jm + impala   5

Henry Robinson on testing and fault discovery in distributed systems

'Let's talk about finding bugs in distributed systems for a bit.
These chaos monkey-style fault testing systems are all well and good, but by being application independent they're a very blunt instrument.
Particularly they make it hard to search the fault space for bugs in a directed manner, because they don't 'know' what the system is doing.
Application-aware scripting of faults in a dist. systems seems to be rarely used, but allows you to directly stress problem areas.
For example, if a bug manifests itself only when one RPC returns after some timeout, hard to narrow that down with iptables manipulation.
But allow a script to hook into RPC invocations (and other trace points, like DTrace's probes), and you can script very specific faults.
That way you can simulate cross-system integration failures, *and* write reproducible tests for the bugs they expose!
Anyhow, I've been doing this in Impala, and it's been very helpful. Haven't seen much evidence elsewhere.'
henry-robinson  testing  fault-discovery  rpc  dtrace  tracing  distributed-systems  timeouts  chaos-monkey  impala 
september 2015 by jm
ByteArrayOutputStream is really, really slow sometimes in JDK6
This leads us to the bug. The size of the array is determined by Math.max(buf.length << 1, newcount). Ordinarily, buf.length << 1 returns double buf.length, which would always be much larger than newcount for a 2 byte write. Why was it not? The problem is that for all integers larger than Integer.MAX_INTEGER / 2, shifting left by one place causes overflow, setting the sign bit. The result is a negative integer, which is always less than newcount. So for all byte arrays larger than 1073741824 bytes (i.e. one GB), any write will cause the array to resize, and only to exactly the size required.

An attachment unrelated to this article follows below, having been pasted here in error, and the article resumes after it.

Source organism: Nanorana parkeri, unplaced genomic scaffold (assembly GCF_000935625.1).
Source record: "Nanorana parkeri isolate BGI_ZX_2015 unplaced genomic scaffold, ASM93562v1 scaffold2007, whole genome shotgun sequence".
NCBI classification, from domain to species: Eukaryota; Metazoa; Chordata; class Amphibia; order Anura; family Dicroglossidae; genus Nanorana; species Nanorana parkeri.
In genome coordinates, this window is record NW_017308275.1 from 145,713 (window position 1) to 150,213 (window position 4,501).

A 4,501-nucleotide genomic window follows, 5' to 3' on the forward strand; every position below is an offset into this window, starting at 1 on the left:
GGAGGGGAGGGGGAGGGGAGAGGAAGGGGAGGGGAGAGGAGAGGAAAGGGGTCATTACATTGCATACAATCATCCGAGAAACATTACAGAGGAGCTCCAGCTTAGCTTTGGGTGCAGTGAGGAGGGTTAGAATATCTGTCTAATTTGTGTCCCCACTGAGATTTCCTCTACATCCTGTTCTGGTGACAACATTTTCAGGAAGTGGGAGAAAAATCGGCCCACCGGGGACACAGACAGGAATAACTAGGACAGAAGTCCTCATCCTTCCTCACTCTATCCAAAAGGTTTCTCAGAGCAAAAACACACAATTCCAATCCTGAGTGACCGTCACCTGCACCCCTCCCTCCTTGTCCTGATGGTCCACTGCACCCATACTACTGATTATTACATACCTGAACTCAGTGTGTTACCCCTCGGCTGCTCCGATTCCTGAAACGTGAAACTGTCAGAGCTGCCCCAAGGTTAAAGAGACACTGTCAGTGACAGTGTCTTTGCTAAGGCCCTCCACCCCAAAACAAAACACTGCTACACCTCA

Ouch.
bugs  java  jdk6  bytearrayoutputstream  impala  performance  overflow 
june 2014 by jm
Big, Small, Hot or Cold - Your Data Needs a Robust Pipeline
'(Examples [of big-data B-I crunching pipelines] from Stripe, Tapad, Etsy & Square)'
stripe  tapad  etsy  square  big-data  analytics  kafka  impala  hadoop  hdfs  parquet  thrift 
february 2014 by jm
Cloudera Impala 1.0: It’s Here, It’s Real, It’s Already the Standard for SQL on Hadoop
we are proud to announce the first production drop of Impala, which reflects feedback from across the user community based on multiple types of real-world workloads. Just as a refresher, the main design principle behind Impala is complete integration with the Hadoop platform (jointly utilizing a single pool of storage, metadata model, security framework, and set of system resources). This integration allows Impala users to take advantage of the time-tested cost, flexibility, and scale advantages of Hadoop for interactive SQL queries, and makes SQL a first-class Hadoop citizen alongside MapReduce and other frameworks. The net result is that all your data becomes available for interactive analysis simultaneously with all other types of processing, with no ETL delays needed.


Along with some great benchmark numbers against Hive. nifty stuff
cloudera  impala  sql  querying  etl  olap  hadoop  analytics  business-intelligence  reports 
may 2013 by jm

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